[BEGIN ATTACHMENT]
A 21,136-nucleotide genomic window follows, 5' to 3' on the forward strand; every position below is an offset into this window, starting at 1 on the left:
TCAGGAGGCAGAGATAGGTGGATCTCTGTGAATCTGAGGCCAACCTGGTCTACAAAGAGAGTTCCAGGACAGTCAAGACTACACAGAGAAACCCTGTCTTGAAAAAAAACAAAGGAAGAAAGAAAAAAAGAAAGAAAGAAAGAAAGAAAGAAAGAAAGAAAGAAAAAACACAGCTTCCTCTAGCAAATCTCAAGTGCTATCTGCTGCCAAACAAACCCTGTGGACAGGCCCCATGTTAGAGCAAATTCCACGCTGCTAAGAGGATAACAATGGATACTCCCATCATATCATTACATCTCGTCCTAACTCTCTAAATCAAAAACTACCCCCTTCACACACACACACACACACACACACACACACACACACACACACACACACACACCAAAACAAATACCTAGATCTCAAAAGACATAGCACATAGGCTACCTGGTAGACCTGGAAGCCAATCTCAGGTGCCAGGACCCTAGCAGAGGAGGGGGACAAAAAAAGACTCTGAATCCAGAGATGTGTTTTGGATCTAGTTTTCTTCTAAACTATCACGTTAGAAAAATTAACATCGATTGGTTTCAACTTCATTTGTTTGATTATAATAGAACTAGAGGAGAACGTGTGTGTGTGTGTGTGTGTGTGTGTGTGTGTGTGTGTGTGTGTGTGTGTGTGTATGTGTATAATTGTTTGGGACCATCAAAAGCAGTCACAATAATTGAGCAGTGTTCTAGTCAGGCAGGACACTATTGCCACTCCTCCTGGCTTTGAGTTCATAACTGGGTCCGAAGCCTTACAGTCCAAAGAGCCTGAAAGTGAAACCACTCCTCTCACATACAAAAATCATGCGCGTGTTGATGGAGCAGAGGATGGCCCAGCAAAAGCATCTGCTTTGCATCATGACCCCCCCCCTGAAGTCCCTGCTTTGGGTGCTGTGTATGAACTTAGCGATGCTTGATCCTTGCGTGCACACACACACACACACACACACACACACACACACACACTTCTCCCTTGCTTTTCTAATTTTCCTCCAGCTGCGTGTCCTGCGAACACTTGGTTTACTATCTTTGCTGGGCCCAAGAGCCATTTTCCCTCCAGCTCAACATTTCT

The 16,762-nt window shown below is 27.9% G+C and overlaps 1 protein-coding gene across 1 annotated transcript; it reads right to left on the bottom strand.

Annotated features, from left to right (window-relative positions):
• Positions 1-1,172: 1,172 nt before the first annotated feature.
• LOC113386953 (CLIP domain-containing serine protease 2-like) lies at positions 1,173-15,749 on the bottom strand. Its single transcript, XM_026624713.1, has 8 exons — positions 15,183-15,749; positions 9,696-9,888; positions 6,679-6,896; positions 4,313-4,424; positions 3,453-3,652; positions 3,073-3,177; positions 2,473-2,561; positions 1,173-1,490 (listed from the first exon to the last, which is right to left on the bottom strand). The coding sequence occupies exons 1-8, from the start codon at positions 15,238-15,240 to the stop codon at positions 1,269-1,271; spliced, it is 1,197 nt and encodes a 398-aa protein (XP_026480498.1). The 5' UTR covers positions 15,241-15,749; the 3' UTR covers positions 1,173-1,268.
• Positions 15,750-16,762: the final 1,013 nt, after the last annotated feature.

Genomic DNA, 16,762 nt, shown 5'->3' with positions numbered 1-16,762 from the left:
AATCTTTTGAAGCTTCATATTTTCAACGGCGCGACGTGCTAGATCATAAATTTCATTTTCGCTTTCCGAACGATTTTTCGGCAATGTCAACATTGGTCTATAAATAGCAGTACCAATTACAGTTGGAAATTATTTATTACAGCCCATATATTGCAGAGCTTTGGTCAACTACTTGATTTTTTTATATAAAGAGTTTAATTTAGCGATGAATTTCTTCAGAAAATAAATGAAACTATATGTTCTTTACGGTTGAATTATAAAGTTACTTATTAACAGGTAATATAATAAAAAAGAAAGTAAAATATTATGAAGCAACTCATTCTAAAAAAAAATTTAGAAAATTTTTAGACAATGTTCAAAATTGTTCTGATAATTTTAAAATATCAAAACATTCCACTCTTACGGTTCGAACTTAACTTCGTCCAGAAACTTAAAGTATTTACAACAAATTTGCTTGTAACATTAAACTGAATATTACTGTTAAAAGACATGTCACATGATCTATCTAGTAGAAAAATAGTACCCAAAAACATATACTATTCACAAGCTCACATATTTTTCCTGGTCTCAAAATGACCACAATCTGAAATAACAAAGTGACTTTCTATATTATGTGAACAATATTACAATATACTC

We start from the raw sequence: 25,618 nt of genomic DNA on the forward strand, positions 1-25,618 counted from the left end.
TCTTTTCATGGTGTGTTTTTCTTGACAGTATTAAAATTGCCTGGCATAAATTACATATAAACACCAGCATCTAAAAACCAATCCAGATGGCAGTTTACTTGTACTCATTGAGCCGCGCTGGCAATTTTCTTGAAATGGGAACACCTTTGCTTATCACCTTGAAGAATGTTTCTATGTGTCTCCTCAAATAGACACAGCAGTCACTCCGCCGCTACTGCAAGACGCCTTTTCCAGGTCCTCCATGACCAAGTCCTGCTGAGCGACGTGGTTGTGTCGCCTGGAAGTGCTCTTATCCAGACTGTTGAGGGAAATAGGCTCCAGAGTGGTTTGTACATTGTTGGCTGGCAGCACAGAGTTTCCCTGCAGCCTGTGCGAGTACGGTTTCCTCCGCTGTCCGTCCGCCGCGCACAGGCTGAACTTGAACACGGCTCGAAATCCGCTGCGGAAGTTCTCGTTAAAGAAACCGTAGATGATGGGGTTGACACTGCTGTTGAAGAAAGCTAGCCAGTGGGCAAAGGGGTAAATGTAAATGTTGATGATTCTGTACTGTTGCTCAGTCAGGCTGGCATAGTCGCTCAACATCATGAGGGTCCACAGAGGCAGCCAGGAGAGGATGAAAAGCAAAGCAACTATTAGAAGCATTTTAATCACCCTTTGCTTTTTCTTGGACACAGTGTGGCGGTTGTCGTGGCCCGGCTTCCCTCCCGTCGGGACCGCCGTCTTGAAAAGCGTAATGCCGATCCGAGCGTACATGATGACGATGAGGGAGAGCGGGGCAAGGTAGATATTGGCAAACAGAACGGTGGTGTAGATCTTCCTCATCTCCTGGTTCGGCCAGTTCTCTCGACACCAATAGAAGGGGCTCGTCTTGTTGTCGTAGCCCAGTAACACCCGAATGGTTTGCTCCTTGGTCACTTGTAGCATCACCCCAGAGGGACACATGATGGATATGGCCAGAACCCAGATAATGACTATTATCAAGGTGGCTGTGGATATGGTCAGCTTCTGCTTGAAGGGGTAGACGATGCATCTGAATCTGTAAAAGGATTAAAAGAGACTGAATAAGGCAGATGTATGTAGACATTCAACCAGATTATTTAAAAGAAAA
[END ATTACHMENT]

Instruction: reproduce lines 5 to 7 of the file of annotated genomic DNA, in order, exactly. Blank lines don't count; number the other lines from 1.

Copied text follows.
• Positions 1-1,172: 1,172 nt before the first annotated feature.
• LOC113386953 (CLIP domain-containing serine protease 2-like) lies at positions 1,173-15,749 on the bottom strand. Its single transcript, XM_026624713.1, has 8 exons — positions 15,183-15,749; positions 9,696-9,888; positions 6,679-6,896; positions 4,313-4,424; positions 3,453-3,652; positions 3,073-3,177; positions 2,473-2,561; positions 1,173-1,490 (listed from the first exon to the last, which is right to left on the bottom strand). The coding sequence occupies exons 1-8, from the start codon at positions 15,238-15,240 to the stop codon at positions 1,269-1,271; spliced, it is 1,197 nt and encodes a 398-aa protein (XP_026480498.1). The 5' UTR covers positions 15,241-15,749; the 3' UTR covers positions 1,173-1,268.
• Positions 15,750-16,762: the final 1,013 nt, after the last annotated feature.